Worshipping at a Distance 20 September 2020

“Let us not grow weary in doing what is right, for we will reap at harvest-time, if we do not give up.  So then, whenever we have an opportunity, let us work for the good of all . . .”

Rev Dr Katherine Priode Meyer – Matthew 20:1-16

Matthew 20.1-16
“These last worked only one hour, and you have made them equal to us (20.12a).”
And that’s what lights the match. Not that they haven’t been given what was agreed. But that what they have received now appears to them to be too little. It’s their perception that changes. And a wage they had seen up until that moment as just, no longer seems just at all, in comparison –and this is the heart of the matter –in comparison to what the others have received.

All of a sudden, but very subtly, their real perception of what is just has been revealed. At the start, a just wage seemed to mean a contract for a living wage, honoured by the employer. And that is what they received.

Now, however, just, in their eyes, clearly means something else. Now, it has to do not only with what they receive but with what others receive. And for others to be made equal to them is an injustice.

And so the landowner, choosing to deal not with a grumbling crowd but with a human being, pulls one of them aside. Look, he says, I’ve done you no wrong. I paid you a just wage, as agreed. Take responsibility for yourself and what is yours, and go.

Because that’s what I’ve done. Taken responsibility for myself and what is mine. Is that not allowed? Or –and here the truth finally lands –or are you envious? Does my generosity reveal to you your envy?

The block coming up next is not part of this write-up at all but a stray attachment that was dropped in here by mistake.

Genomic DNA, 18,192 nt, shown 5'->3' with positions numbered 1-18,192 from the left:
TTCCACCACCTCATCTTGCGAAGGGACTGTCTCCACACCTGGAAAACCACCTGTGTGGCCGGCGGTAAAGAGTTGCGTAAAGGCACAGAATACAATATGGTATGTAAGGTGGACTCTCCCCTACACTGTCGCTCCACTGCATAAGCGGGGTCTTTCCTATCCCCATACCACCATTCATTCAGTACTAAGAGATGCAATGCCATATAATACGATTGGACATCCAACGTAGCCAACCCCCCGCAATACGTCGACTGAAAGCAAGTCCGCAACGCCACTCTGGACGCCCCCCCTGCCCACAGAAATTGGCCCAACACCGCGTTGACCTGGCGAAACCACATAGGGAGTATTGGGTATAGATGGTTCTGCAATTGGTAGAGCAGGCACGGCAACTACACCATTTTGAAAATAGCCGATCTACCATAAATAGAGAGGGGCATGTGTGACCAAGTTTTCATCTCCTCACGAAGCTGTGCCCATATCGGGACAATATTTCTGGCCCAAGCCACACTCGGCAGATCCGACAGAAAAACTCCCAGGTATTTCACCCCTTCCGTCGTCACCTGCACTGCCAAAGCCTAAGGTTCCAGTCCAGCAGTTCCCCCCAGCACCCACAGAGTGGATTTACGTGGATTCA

Envy, after all, is complicated. It’s not so much simply wanting what someone else has. It’s the feeling you get when what someone else has reflects back to you what you experience as a lack or an impoverishment in yourself.

And so if the generosity of the landowner makes the first-hour workers envious, it’s not really because they were not paid more. It’s because that generosity reflects back to them their own buried envy: not a fear that they will not have enough, but a fear that they are not enough. And that kind of envy, that kind of comparison, is wasted time.

The wonderful writer Anne Lamott tells the story of going shopping for clothes with a friend of hers who was living with terminal cancer. At one point, Anne tried something on, and then turned to her friend and asked: Does my butt look big in this?

Her friend looked at her with kindness, and said: Honey, I don’t think you have that kind of time.

That’s the voice of the landowner speaking. Folks, you really don’t have that kind of time. God is generous, and what you receive will be enough.

The kingdom of heaven, in other words, is like a landowner who, because he has, sees what others need, and uses what he has to bend the world toward justice. And the
kingdom of heaven is also like those who are no longer counting, and no longer compare themselves to anyone. Who doesn’t have that kind of time, because what they have is enough, and it is a life to be lived, while they can.

And to God alone be the glory.

Katherine P Meyer – Christ Church, Sandymount 20 September 2020